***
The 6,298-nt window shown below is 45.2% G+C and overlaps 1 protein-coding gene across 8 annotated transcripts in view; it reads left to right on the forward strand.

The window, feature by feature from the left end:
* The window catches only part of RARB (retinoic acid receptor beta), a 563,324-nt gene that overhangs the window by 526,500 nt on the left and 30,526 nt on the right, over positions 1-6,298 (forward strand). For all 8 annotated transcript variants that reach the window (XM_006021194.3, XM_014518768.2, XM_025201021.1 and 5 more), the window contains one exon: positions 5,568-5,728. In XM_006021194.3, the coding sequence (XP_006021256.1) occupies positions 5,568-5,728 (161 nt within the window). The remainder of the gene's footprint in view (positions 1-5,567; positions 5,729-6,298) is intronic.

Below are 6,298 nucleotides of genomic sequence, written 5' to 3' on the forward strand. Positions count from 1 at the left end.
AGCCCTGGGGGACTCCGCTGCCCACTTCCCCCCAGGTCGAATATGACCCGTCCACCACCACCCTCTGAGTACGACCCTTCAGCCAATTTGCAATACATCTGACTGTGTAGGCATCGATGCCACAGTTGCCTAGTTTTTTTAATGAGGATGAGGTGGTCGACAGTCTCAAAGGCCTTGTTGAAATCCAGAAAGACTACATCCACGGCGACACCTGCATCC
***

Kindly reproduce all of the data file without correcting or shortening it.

The 6,298-nt window shown below is 45.2% G+C and overlaps 1 protein-coding gene across 8 annotated transcripts in view; it reads left to right on the forward strand.

The window, feature by feature from the left end:
* The window catches only part of RARB (retinoic acid receptor beta), a 563,324-nt gene that overhangs the window by 526,500 nt on the left and 30,526 nt on the right, over positions 1-6,298 (forward strand). For all 8 annotated transcript variants that reach the window (XM_006021194.3, XM_014518768.2, XM_025201021.1 and 5 more), the window contains one exon: positions 5,568-5,728. In XM_006021194.3, the coding sequence (XP_006021256.1) occupies positions 5,568-5,728 (161 nt within the window). The remainder of the gene's footprint in view (positions 1-5,567; positions 5,729-6,298) is intronic.

Below are 6,298 nucleotides of genomic sequence, written 5' to 3' on the forward strand. Positions count from 1 at the left end.
AGCCCTGGGGGACTCCGCTGCCCACTTCCCCCCAGGTCGAATATGACCCGTCCACCACCACCCTCTGAGTACGACCCTTCAGCCAATTTGCAATACATCTGACTGTGTAGGCATCGATGCCACAGTTGCCTAGTTTTTTTAATGAGGATGAGGTGGTCGACAGTCTCAAAGGCCTTGTTGAAATCCAGAAAGACTACATCCACGGCGACACCTGCATCC